• For prevention of iron deficiency anemia in pregnancy, the following doses have been taken daily by mouth: 20-50 milligrams of elemental iron for up to 28 weeks of pregnancy; 60-124 milligrams of iron daily; 27-225 milligrams of elemental iron daily; 60 milligrams of elemental iron every three days; and 160 milligrams every week.

Children (younger than 18 years)

  • According to DRI reports developed by the Institute of Medicine's Food and Nutrition Board, the RDA is 11 milligrams for infants 7-12 months old, seven milligrams for children 1-3 years old, 10 milligrams for children 4-8 years old, eight milligrams for children 9-13 years old (male and female), 11 milligrams for males 14-18 years old, 15 milligrams for females 14-18 years old, 27 milligrams for pregnant females 14-18 years old, and 10 milligrams for breastfeeding females 14-18 years old. For infants 0-6 months old, 0.27 milligrams is the adequate intake level (AI), which is used when the RDA cannot be determined.
  • For anemia of chronic disease, iron dextran, iron sucrose, or sodium ferric gluconate, at 0-7 milligrams per kilogram per week; four milligrams per kilogram per dose, for 10 doses; 1.5-8.8 milligrams per kilogram per dose, for 1-8 doses; one milligram per kilogram per week; 31.25-125 milligrams per week; 100 milligrams per dose, for two doses per month; 45 milligrams per square meter per week for 10 weeks; 100 milligrams per dose, for 6-10 doses; and 25-100 milligrams per dose, for 10 doses in children undergoing hemodialysis, have been injected into the vein.
  • For breathing problems (breath-holding attacks), ferrous sulfate solution at five milligrams per kilogram has been used daily by mouth for 16 weeks.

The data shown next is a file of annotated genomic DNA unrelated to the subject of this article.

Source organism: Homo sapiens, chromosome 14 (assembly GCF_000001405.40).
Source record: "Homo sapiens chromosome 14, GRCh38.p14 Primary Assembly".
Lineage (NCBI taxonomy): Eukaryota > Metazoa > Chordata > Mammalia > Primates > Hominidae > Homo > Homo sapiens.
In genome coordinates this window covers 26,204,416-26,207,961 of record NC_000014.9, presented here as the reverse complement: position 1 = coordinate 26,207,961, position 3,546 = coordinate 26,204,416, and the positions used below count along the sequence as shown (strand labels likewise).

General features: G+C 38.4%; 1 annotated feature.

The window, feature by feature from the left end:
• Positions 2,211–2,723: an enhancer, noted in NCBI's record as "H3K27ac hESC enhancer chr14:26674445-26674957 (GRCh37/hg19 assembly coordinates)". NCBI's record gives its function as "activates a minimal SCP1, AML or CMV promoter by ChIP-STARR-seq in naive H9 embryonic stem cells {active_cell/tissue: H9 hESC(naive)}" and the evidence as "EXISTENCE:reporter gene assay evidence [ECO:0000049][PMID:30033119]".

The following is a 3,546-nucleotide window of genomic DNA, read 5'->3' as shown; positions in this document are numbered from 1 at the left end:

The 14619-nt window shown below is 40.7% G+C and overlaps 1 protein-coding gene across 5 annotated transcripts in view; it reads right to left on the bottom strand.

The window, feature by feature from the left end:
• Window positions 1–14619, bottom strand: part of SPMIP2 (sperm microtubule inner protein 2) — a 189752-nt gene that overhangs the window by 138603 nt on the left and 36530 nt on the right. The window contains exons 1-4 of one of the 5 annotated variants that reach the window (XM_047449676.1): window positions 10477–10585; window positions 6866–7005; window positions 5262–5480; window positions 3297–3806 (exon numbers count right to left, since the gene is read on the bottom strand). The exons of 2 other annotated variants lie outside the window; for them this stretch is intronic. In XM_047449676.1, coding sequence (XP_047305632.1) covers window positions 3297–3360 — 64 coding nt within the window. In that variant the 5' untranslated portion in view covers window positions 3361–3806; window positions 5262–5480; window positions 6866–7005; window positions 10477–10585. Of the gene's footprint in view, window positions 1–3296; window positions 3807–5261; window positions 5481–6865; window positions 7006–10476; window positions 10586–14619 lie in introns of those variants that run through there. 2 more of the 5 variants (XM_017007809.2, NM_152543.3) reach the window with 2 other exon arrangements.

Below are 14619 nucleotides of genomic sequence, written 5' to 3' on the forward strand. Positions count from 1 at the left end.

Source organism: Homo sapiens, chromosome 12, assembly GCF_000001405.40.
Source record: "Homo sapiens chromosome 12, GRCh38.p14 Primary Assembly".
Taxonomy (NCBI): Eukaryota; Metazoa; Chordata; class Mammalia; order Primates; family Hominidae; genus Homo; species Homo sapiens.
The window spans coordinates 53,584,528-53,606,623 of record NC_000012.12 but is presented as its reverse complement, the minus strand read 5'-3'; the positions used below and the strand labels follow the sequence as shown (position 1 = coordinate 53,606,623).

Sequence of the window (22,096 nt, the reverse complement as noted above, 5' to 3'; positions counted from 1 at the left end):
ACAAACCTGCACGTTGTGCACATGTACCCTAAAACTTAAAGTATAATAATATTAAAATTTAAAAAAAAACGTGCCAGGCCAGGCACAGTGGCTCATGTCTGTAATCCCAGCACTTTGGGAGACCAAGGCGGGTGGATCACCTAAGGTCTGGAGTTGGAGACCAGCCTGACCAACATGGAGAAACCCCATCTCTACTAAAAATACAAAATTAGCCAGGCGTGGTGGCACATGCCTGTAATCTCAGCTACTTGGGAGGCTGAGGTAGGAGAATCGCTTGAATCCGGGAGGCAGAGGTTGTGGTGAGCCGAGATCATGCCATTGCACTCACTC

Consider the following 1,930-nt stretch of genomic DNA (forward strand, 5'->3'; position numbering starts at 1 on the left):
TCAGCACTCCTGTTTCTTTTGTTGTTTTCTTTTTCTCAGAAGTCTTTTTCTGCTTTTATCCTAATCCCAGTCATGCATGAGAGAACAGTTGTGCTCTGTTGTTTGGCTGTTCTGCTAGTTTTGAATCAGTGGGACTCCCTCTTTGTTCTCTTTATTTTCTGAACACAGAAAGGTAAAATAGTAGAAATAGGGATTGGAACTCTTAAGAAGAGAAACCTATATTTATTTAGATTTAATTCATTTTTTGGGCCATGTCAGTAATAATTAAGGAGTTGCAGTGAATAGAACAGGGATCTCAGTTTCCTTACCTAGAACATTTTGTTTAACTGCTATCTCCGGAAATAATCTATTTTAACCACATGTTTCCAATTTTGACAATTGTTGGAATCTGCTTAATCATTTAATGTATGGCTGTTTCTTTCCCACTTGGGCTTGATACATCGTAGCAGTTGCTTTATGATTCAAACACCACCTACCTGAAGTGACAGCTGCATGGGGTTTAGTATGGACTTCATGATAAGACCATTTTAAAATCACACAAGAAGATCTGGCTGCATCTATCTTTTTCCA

• For growth, the following doses have been taken by mouth: 1.3-10 milligrams per kilogram iron for up to 52 weeks; 10-60 milligrams of iron for 8-52 weeks; and 15-80 milligrams daily, 15 milligrams weekly, 1.2 milligrams per liter (formula), and 1-3 milligrams per kilogram daily, for 2-15 months.
  • For improving cognitive performance related to iron deficiency, 2-4 milligrams of elemental iron per kilogram daily, 17-260 milligrams of elemental iron daily, or 60 milligrams of elemental iron weekly has been taken by mouth for up to 29 weeks.
  • For infections, the following doses have been taken by mouth: 10-200 milligrams daily, 2-6 milligrams per kilogram daily, and 15 milligrams weekly; and fortified doses of 7.5-40 milligrams per 100 milligrams, and 6.5-12 milligrams per liter, for up to 18 months. Parenteral doses of 50-150 milligrams iron have been taken for up to 10 months.
  • For iron deficiency anemia, 1-5 milligrams per kilogram to 10-60 milligrams of iron, given daily or weekly from one week to 12 months, have been taken by mouth.
  • For mental performance (infant and childhood development), daily ferrous sulfate dosages of one milligram per kilogram for three months, 7.5 milligrams for five months, and 10 milligrams for six months have been taken by mouth. Iron-fortified formulas of 1.2 milligrams per liter and 12.8 milligrams per liter for 9-15 months have been taken by mouth. Iron doses of 10-60 milligrams daily, 2-6 milligrams per kilogram daily, and 1.2-12.8 milligrams per liter (fortified cereal or milk) for up to 16 months, have been taken by mouth. Parenteral doses of 50 milligrams (duration and frequency information not provided) have also been used.
  • For physical performance enhancement in children, 30-40 milligrams, 60 milligrams, and 200 milligrams of iron have been taken daily by mouth for 1-2 months.